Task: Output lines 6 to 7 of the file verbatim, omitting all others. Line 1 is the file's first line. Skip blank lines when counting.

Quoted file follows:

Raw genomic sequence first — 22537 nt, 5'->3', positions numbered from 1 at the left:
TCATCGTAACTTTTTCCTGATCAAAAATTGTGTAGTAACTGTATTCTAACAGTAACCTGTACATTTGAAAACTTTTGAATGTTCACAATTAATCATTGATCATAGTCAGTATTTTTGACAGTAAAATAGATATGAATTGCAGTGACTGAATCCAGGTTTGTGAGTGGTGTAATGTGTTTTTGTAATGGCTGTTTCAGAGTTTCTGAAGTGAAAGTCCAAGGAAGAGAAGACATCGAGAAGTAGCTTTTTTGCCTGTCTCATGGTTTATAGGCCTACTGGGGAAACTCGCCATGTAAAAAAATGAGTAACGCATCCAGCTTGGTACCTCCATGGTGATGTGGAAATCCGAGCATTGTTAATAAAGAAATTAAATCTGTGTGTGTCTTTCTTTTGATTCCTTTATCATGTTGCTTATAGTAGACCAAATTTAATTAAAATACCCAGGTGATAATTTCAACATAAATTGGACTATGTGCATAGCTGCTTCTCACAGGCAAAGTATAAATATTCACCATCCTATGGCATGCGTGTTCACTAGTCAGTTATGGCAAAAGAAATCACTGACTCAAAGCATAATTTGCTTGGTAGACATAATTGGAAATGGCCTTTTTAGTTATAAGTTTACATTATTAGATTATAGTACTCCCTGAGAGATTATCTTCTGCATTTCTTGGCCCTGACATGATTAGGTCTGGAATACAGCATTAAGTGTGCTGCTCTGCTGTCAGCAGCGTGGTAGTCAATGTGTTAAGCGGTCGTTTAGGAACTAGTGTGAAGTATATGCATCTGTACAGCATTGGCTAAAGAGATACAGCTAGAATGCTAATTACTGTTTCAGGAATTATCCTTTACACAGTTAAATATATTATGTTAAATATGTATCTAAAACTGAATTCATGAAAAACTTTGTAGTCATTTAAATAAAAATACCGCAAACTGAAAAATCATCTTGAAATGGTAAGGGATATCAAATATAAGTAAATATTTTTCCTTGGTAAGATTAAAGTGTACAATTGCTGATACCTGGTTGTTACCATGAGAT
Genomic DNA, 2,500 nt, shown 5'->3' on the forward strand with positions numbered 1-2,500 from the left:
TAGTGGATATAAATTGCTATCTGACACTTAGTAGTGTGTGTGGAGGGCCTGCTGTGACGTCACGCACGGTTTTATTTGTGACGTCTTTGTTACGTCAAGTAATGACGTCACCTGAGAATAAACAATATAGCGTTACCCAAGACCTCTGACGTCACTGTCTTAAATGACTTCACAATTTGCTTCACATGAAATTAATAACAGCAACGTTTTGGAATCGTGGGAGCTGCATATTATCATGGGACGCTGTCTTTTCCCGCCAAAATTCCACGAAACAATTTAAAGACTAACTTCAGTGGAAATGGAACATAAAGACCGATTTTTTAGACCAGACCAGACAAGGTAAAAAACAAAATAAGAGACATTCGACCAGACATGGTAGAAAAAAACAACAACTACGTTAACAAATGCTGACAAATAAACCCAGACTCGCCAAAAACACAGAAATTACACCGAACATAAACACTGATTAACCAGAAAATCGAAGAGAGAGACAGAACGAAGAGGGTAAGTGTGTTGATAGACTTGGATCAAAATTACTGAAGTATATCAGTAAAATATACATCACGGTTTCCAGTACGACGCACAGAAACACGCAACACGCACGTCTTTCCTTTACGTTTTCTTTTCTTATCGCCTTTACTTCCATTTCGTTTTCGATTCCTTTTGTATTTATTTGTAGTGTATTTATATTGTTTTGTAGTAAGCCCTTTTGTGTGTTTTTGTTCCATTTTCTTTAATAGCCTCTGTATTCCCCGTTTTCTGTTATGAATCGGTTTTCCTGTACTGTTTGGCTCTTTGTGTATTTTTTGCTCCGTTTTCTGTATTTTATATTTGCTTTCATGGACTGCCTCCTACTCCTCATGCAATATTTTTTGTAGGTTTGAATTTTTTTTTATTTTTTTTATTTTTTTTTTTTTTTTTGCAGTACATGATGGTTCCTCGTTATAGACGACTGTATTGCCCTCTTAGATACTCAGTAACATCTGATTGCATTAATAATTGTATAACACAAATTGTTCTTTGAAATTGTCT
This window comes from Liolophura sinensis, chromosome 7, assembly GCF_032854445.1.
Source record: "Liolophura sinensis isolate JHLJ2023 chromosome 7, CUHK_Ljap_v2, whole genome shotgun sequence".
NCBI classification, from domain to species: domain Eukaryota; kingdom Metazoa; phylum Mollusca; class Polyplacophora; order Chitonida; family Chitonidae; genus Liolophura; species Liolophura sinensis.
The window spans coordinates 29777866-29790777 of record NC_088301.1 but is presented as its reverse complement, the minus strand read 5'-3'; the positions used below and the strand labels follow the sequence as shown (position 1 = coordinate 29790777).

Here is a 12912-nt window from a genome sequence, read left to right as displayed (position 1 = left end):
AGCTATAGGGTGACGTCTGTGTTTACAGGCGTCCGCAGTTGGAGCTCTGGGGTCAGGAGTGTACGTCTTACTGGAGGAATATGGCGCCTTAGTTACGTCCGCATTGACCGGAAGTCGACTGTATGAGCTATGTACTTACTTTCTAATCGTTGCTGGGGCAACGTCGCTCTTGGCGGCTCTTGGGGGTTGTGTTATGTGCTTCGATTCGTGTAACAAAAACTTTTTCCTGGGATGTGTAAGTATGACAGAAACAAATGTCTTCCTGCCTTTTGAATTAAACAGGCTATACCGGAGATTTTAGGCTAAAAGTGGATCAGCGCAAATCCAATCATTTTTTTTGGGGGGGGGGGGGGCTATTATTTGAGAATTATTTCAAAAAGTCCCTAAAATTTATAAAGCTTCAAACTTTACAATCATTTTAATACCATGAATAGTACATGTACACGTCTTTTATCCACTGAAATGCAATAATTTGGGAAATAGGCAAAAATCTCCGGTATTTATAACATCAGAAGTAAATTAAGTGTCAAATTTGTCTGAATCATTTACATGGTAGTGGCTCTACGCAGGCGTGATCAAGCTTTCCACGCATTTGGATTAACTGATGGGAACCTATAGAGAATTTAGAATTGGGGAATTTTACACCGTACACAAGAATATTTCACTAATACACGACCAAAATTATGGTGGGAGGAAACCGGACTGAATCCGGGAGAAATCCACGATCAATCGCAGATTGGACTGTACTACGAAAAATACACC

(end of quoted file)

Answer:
Source record: "Liolophura sinensis isolate JHLJ2023 chromosome 7, CUHK_Ljap_v2, whole genome shotgun sequence".
NCBI classification, from domain to species: domain Eukaryota; kingdom Metazoa; phylum Mollusca; class Polyplacophora; order Chitonida; family Chitonidae; genus Liolophura; species Liolophura sinensis.